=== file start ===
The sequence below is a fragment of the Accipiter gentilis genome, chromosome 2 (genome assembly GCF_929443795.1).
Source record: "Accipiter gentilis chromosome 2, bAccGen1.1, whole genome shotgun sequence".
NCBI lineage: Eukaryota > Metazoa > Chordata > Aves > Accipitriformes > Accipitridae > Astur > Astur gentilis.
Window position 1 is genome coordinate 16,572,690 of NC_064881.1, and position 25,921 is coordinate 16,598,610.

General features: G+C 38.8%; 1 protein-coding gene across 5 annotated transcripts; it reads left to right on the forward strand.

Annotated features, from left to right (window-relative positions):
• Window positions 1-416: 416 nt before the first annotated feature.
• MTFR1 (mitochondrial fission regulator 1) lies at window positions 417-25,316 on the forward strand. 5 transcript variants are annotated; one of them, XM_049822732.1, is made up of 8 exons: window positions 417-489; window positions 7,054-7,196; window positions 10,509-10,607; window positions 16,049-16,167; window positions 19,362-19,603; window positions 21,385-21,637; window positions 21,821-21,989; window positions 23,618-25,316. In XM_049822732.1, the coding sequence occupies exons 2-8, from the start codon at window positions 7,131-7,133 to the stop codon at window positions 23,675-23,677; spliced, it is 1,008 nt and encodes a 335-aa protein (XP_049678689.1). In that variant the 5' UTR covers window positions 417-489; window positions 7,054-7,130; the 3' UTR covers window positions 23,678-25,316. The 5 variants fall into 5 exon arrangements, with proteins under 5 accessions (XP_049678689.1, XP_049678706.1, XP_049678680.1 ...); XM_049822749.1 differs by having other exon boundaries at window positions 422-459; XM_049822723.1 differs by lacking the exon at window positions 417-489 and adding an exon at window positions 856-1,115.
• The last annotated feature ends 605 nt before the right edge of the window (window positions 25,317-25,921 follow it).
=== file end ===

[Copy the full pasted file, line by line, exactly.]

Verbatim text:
The sequence below is a fragment of the Accipiter gentilis genome, chromosome 2 (genome assembly GCF_929443795.1).
Source record: "Accipiter gentilis chromosome 2, bAccGen1.1, whole genome shotgun sequence".
NCBI lineage: Eukaryota > Metazoa > Chordata > Aves > Accipitriformes > Accipitridae > Astur > Astur gentilis.
Window position 1 is genome coordinate 16,572,690 of NC_064881.1, and position 25,921 is coordinate 16,598,610.

General features: G+C 38.8%; 1 protein-coding gene across 5 annotated transcripts; it reads left to right on the forward strand.

Annotated features, from left to right (window-relative positions):
• Window positions 1-416: 416 nt before the first annotated feature.
• MTFR1 (mitochondrial fission regulator 1) lies at window positions 417-25,316 on the forward strand. 5 transcript variants are annotated; one of them, XM_049822732.1, is made up of 8 exons: window positions 417-489; window positions 7,054-7,196; window positions 10,509-10,607; window positions 16,049-16,167; window positions 19,362-19,603; window positions 21,385-21,637; window positions 21,821-21,989; window positions 23,618-25,316. In XM_049822732.1, the coding sequence occupies exons 2-8, from the start codon at window positions 7,131-7,133 to the stop codon at window positions 23,675-23,677; spliced, it is 1,008 nt and encodes a 335-aa protein (XP_049678689.1). In that variant the 5' UTR covers window positions 417-489; window positions 7,054-7,130; the 3' UTR covers window positions 23,678-25,316. The 5 variants fall into 5 exon arrangements, with proteins under 5 accessions (XP_049678689.1, XP_049678706.1, XP_049678680.1 ...); XM_049822749.1 differs by having other exon boundaries at window positions 422-459; XM_049822723.1 differs by lacking the exon at window positions 417-489 and adding an exon at window positions 856-1,115.
• The last annotated feature ends 605 nt before the right edge of the window (window positions 25,317-25,921 follow it).